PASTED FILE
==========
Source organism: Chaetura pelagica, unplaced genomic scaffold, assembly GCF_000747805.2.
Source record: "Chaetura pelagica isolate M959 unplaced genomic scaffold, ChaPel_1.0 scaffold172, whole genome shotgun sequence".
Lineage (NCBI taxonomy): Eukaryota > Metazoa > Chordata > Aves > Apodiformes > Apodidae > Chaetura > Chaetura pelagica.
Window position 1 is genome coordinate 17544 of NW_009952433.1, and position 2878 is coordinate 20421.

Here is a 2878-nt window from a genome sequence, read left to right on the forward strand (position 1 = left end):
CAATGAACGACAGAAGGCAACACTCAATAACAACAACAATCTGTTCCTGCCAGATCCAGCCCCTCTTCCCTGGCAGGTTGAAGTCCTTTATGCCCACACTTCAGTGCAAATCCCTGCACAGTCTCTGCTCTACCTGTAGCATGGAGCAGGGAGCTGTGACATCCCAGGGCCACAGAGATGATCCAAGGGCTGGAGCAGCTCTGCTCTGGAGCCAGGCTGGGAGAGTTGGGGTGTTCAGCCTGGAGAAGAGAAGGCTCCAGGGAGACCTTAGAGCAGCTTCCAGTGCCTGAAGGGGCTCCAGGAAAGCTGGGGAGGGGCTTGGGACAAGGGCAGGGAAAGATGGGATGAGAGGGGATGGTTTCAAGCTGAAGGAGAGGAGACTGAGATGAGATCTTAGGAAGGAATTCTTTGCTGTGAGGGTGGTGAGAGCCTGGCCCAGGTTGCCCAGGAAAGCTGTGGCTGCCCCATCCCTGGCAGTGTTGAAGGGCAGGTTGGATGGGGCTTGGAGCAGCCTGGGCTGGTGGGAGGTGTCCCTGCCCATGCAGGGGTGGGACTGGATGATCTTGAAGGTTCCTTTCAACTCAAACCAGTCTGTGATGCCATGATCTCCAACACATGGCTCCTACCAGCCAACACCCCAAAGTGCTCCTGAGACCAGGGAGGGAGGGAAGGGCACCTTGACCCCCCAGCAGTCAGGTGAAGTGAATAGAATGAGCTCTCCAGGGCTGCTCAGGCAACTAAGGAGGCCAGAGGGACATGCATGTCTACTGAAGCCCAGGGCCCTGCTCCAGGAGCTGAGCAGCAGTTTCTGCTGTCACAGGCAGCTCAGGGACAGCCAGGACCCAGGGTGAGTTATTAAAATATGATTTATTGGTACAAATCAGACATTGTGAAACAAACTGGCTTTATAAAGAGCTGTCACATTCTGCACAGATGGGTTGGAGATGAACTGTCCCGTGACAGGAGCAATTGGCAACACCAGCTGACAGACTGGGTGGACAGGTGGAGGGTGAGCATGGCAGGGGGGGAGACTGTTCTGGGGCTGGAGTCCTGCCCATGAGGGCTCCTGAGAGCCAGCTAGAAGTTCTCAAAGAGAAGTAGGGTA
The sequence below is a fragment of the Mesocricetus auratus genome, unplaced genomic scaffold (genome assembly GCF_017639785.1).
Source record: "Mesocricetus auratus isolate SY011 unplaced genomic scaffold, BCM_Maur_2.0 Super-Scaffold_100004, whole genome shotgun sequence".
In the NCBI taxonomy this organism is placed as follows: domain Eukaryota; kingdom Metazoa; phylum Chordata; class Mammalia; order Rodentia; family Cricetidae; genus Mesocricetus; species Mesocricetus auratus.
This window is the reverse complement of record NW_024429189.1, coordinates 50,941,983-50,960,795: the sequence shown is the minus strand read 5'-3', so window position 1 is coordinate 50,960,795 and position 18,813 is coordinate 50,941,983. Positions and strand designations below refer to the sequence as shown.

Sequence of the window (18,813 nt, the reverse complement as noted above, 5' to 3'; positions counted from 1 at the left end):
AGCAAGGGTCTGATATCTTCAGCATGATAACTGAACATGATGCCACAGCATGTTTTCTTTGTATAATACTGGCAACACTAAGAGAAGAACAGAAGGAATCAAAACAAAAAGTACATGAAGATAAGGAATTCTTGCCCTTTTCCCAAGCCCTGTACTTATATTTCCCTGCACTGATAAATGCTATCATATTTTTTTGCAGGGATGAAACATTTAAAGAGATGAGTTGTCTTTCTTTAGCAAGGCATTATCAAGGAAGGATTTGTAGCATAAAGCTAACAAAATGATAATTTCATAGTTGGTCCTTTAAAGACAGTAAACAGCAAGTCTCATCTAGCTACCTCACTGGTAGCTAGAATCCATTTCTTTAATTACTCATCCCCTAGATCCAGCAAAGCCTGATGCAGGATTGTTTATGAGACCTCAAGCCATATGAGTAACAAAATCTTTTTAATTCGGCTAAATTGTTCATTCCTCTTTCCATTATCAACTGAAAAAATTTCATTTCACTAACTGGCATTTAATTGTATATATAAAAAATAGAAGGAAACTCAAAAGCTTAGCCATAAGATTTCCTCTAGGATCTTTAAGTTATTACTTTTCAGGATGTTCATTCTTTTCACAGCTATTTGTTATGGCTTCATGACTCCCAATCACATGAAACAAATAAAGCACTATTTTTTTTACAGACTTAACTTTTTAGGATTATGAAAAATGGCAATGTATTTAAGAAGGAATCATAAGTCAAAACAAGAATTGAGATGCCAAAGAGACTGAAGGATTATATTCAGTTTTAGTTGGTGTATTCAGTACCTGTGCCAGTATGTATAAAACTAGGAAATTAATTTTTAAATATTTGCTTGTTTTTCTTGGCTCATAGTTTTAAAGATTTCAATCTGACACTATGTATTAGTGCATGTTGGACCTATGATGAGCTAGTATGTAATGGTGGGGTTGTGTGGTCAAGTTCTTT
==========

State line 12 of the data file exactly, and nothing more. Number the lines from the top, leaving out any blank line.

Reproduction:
AGCAAGGGTCTGATATCTTCAGCATGATAACTGAACATGATGCCACAGCATGTTTTCTTTGTATAATACTGGCAACACTAAGAGAAGAACAGAAGGAATCAAAACAAAAAGTACATGAAGATAAGGAATTCTTGCCCTTTTCCCAAGCCCTGTACTTATATTTCCCTGCACTGATAAATGCTATCATATTTTTTTGCAGGGATGAAACATTTAAAGAGATGAGTTGTCTTTCTTTAGCAAGGCATTATCAAGGAAGGATTTGTAGCATAAAGCTAACAAAATGATAATTTCATAGTTGGTCCTTTAAAGACAGTAAACAGCAAGTCTCATCTAGCTACCTCACTGGTAGCTAGAATCCATTTCTTTAATTACTCATCCCCTAGATCCAGCAAAGCCTGATGCAGGATTGTTTATGAGACCTCAAGCCATATGAGTAACAAAATCTTTTTAATTCGGCTAAATTGTTCATTCCTCTTTCCATTATCAACTGAAAAAATTTCATTTCACTAACTGGCATTTAATTGTATATATAAAAAATAGAAGGAAACTCAAAAGCTTAGCCATAAGATTTCCTCTAGGATCTTTAAGTTATTACTTTTCAGGATGTTCATTCTTTTCACAGCTATTTGTTATGGCTTCATGACTCCCAATCACATGAAACAAATAAAGCACTATTTTTTTTACAGACTTAACTTTTTAGGATTATGAAAAATGGCAATGTATTTAAGAAGGAATCATAAGTCAAAACAAGAATTGAGATGCCAAAGAGACTGAAGGATTATATTCAGTTTTAGTTGGTGTATTCAGTACCTGTGCCAGTATGTATAAAACTAGGAAATTAATTTTTAAATATTTGCTTGTTTTTCTTGGCTCATAGTTTTAAAGATTTCAATCTGACACTATGTATTAGTGCATGTTGGACCTATGATGAGCTAGTATGTAATGGTGGGGTTGTGTGGTCAAGTTCTTT